Imagine for a minute that the opposite is true and that the United States abruptly switched from a flat tax to the federal tax code we have now?
Yet this is essentially what the nation’s two top education policy-makers in Jeb Bush and Michelle Rhee have imposed on our schools. In the name of “accountability,” the two have succeeded in making the results of standardized high-stakes tests the only thing that matters – just like the slippery calculus of the federal tax code.
What could possibly go wrong?
The conservative groups who have been victimized by what’s quickly unfolding as a partisan political hit job of unprecedented proportions are advocates of flat tax or fair tax philosophies. They’d find my upside down tax policy scenario chilling. This week’s revelations that they were targeted by the IRS demonstrates that the current tax code can be dishonestly manipulated for those with an agenda.
So can Bush and Rhee’s test-based accountability system. One only needs to consider Atlanta’s cheating scandal. Driven by merit pay (think IRS bonuses) a bunch of folks gamed the system to achieve an ends. Worse for Rhee, “cover-up” is now being frequently applied to the cheating scandal that occurred in DC while she was in charge.
Conservatives justifiably mocked Nancy Pelosi’s endorsement of Obamacare in which she said “we’ll have to pass the bill to find out what’s in it.” We are indeed finding out more about Obamacare. It’s frightening to some that the same IRS executive who oversaw the targeting of conservative groups will be in charge of he new Obamacare compliance unit.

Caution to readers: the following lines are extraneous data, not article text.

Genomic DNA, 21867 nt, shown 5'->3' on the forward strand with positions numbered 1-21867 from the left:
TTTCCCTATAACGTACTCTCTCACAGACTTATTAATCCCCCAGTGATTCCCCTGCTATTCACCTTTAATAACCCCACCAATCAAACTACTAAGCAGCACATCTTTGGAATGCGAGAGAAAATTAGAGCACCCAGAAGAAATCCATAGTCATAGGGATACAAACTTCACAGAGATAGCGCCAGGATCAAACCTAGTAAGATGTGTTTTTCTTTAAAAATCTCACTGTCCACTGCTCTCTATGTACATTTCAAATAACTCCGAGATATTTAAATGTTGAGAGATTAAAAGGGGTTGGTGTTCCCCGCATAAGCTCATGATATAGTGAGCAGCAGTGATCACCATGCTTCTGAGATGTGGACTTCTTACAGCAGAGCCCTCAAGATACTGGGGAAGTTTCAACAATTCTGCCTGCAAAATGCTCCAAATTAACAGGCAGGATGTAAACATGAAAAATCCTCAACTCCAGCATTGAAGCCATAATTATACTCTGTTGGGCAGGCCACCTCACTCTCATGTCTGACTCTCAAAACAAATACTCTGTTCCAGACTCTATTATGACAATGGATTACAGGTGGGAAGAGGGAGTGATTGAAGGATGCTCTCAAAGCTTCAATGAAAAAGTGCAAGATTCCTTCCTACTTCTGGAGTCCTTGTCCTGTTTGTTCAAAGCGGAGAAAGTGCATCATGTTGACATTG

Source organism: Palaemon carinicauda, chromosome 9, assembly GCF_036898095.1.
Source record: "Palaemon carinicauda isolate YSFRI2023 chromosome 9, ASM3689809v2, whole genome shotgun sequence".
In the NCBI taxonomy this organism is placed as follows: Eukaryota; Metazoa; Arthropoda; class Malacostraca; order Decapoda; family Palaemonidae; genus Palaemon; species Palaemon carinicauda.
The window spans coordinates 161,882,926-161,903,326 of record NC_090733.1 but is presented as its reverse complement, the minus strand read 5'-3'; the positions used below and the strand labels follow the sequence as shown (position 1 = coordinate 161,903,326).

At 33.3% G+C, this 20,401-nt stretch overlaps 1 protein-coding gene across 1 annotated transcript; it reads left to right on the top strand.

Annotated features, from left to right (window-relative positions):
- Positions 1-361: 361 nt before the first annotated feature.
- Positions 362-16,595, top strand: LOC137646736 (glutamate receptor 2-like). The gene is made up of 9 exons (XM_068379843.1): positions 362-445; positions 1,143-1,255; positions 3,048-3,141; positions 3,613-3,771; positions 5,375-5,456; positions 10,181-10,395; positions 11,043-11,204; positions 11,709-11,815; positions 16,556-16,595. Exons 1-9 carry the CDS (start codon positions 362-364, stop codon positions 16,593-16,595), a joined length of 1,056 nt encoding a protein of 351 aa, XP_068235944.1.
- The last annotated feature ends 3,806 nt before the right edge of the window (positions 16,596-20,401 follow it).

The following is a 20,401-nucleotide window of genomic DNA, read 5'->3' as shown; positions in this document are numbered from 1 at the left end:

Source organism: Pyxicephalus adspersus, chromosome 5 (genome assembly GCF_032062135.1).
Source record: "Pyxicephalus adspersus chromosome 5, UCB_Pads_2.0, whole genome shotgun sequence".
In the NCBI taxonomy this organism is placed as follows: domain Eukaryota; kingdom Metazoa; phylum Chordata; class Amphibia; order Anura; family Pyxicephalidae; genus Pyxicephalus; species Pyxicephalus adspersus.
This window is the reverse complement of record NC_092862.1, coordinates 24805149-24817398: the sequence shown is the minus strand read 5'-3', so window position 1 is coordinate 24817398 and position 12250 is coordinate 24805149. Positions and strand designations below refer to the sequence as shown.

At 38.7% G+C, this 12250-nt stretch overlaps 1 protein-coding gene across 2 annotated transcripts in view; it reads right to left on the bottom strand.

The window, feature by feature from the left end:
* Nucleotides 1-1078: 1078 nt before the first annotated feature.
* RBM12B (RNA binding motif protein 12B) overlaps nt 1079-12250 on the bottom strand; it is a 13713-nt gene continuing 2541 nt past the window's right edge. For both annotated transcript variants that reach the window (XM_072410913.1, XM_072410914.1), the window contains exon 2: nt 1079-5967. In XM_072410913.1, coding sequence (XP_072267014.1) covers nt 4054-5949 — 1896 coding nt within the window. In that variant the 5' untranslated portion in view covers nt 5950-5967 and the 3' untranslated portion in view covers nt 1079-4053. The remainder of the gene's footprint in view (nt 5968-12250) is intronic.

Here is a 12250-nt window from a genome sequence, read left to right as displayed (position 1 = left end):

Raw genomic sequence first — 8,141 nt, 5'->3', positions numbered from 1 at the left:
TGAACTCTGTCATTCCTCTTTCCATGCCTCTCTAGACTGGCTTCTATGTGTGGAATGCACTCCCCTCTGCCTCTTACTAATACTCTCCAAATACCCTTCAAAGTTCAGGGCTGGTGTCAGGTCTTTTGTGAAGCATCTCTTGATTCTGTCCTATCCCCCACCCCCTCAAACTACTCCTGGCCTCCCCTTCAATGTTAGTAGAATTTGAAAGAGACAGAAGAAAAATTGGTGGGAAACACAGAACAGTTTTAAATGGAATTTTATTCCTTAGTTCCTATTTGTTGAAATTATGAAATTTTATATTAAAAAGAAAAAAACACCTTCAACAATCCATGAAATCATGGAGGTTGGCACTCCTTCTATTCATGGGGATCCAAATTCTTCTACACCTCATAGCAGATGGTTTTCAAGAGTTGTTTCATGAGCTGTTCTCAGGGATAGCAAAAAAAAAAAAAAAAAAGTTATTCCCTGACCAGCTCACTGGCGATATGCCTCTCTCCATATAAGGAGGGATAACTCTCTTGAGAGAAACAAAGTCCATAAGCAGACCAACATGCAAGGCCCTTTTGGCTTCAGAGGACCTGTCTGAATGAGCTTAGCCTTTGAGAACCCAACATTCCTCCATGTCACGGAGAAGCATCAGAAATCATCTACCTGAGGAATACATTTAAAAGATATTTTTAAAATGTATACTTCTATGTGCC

But so too, have Bush-Rhee test-based accountability systems. Florida’s school grade formula is tweaked every year by legislators as is the federal tax code. In Atlanta – and clearly in Rhee’s DC – children’s tests were tampered with to achieve the desired results. As motivations of the IRS and whomever directed the targeting of conservative groups may have been partisan, questions of the legitimacy of President Obama reelection are being raised. Especially as additional evidence of a Benghazi “cover-up” emerge.
But so, too, Rhee’s DC record. If Rhee’s DC legacy continues to be proved a fraud, so too does the Rhee model. As more states move away from the Bush school grade formula, so does the legacy of Bush as a pious education reformer.
It is for conservatives that this teachable moment exists. Bush and Rhee have made teacher’s unions the boogeyman. But Obama and senate Democrats threw the same sort of red meat about Tea Party boogeymen. Perhaps conservatives who see IRS targeting as an assault on free speech will begin to see that the Bush-Rhee model exploits children as a shameful politically motivated parallel.